Oropesa said if a councilor has issues to present, the councilor may make a presentation as to why that particular issue is relevant for the full council. If the councilor is able to convince at least four other councilors to express an interest, the particular issue is sent to the appropriate committee and then perhaps to the full council.

Citing the city’s rules, Oropesa said at the last council meeting, there were two councilors who had voiced some concern over the right-to-work resolution.

“Basically, what I heard was that we don’t follow our own rules and regulations,” Oropesa said. “This item appears without even coming before the council to begin with, so it seems like we make up rules and never seem to follow them — or at least we don’t follow them for certain individuals or certain councilors.”

In his second reason, Oropesa said Perry was alluding to resolution 15-06 back in 2015. The resolution was in support of House Bill 75, the Employee Preference Act.

“It is still affirming right-to-work legislation,” Oropesa said. “I voiced my concerns last time and I will voice it again this time that this a political issue that has no business for us as councilors to be addressing.”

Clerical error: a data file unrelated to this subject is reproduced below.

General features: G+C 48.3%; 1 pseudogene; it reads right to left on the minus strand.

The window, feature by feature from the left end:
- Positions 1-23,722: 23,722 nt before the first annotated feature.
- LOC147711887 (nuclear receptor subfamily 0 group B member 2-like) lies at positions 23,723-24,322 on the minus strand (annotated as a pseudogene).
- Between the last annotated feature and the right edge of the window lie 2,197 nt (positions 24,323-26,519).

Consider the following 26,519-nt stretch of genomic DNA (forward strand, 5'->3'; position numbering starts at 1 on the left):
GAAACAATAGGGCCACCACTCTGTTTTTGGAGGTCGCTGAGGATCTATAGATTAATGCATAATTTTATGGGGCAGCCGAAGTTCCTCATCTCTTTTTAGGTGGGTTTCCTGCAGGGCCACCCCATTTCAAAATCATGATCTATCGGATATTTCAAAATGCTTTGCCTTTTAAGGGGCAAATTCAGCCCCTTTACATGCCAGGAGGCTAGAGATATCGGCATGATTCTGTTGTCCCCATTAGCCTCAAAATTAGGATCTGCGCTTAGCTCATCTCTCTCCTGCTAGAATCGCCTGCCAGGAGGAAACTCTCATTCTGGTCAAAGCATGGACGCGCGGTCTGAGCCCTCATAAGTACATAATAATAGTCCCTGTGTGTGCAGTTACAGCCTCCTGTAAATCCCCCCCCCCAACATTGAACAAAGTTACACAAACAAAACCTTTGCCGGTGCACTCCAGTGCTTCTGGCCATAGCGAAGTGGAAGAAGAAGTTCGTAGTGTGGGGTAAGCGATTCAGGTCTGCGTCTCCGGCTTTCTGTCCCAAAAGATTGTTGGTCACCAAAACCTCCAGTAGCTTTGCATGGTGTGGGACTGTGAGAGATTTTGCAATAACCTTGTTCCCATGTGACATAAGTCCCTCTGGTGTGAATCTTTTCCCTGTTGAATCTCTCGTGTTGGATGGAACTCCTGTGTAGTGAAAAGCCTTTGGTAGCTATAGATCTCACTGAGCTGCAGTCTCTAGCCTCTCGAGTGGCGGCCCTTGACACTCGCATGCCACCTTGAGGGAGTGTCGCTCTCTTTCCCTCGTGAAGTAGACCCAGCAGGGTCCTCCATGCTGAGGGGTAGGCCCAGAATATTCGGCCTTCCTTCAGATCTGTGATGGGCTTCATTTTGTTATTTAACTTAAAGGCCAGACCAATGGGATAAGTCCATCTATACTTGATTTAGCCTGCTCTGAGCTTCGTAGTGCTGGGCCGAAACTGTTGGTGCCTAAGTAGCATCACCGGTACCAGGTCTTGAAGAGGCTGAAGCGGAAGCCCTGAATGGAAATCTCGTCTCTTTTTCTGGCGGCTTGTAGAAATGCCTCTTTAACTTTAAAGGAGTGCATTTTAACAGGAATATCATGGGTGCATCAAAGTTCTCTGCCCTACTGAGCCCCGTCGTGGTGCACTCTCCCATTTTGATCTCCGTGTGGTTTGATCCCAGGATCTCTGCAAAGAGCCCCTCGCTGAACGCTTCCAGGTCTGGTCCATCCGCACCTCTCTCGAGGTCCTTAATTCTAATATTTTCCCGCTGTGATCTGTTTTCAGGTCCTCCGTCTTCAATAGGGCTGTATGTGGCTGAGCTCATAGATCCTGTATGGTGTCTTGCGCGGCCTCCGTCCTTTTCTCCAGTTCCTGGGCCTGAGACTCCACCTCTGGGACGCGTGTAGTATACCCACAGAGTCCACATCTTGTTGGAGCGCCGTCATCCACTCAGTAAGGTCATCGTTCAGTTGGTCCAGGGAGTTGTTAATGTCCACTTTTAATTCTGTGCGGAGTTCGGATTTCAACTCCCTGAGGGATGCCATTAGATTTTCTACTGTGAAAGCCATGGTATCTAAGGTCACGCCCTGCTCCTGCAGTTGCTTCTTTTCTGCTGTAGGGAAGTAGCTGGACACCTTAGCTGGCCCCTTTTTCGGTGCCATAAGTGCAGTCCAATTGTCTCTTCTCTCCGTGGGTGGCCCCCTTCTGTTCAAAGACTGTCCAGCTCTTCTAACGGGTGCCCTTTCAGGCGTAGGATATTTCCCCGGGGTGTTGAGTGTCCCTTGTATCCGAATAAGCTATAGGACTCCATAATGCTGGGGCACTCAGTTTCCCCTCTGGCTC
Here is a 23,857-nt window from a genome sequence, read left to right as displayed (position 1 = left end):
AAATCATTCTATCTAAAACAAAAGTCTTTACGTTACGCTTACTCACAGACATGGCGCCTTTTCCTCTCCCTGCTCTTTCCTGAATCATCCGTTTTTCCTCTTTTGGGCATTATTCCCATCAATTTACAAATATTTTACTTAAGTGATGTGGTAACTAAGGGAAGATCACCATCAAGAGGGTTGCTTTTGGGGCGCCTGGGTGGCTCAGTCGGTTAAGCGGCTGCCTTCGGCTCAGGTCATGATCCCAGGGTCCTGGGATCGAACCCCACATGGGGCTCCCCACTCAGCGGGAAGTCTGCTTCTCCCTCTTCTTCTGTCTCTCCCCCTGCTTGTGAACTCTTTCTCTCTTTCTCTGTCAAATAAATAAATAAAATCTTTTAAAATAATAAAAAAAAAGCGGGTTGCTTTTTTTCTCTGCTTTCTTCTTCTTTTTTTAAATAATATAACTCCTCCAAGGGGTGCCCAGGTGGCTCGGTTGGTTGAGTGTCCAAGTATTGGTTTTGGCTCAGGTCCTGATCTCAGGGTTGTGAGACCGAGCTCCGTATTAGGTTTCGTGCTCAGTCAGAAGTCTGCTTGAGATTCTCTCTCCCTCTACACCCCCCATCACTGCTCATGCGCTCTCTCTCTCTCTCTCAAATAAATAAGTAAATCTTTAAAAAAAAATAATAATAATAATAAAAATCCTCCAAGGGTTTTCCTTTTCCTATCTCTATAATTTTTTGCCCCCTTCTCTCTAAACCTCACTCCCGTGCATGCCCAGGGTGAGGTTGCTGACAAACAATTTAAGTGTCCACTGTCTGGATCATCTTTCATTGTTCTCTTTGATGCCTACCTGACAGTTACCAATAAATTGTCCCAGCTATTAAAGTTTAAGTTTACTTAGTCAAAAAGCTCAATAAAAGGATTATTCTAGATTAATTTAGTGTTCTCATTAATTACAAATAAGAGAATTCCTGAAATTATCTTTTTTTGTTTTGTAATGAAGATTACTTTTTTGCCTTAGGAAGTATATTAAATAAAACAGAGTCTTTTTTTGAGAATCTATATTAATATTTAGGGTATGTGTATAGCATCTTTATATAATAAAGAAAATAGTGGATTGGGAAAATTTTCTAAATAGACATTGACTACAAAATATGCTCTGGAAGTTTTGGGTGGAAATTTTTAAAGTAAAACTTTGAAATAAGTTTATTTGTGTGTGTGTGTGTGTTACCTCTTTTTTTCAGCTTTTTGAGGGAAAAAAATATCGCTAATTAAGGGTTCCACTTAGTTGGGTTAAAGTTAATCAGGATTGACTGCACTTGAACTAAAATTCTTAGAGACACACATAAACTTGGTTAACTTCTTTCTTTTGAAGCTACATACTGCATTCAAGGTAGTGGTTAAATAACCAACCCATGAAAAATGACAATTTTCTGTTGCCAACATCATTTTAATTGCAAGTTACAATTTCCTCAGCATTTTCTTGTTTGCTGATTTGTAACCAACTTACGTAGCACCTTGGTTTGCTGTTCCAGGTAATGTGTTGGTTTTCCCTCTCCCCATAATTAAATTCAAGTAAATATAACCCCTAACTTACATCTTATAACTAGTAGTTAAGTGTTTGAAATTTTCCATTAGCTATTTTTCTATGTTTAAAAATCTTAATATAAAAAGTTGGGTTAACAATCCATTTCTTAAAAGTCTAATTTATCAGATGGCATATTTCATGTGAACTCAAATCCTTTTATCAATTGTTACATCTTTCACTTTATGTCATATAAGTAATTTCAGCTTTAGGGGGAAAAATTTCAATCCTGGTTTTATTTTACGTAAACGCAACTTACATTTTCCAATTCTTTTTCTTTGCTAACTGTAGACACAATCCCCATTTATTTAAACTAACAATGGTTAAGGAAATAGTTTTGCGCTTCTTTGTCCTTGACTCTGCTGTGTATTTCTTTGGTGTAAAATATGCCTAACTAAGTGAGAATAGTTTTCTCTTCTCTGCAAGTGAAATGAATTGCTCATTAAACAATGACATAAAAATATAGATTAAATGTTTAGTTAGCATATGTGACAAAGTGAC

Oropesa said his third reason was regarding his opinion that the study used to support the resolution was questionable.

Political passion

Oropesa said considering the resolution was a waste of time.

“I think we can all agree that this issue is one of the core differences in philosophy between Republicans and Democrats,” he said. “I have been around a long time in Roswell to understand the makeup of our community as far as the political structure. So I am sure as legislation is introduced in either chamber this coming year, our local legislators will not have a problem voting for it and supporting it.”

Oropesa also noted that Democrats have control in both the New Mexico House of Representatives and Senate, and therefore had little hope of passage in either chamber. Racial tensions arose when Oropesa alleged the origins of right-to-work legislation stem from segregation, his fourth stated reason for opposing the resolution.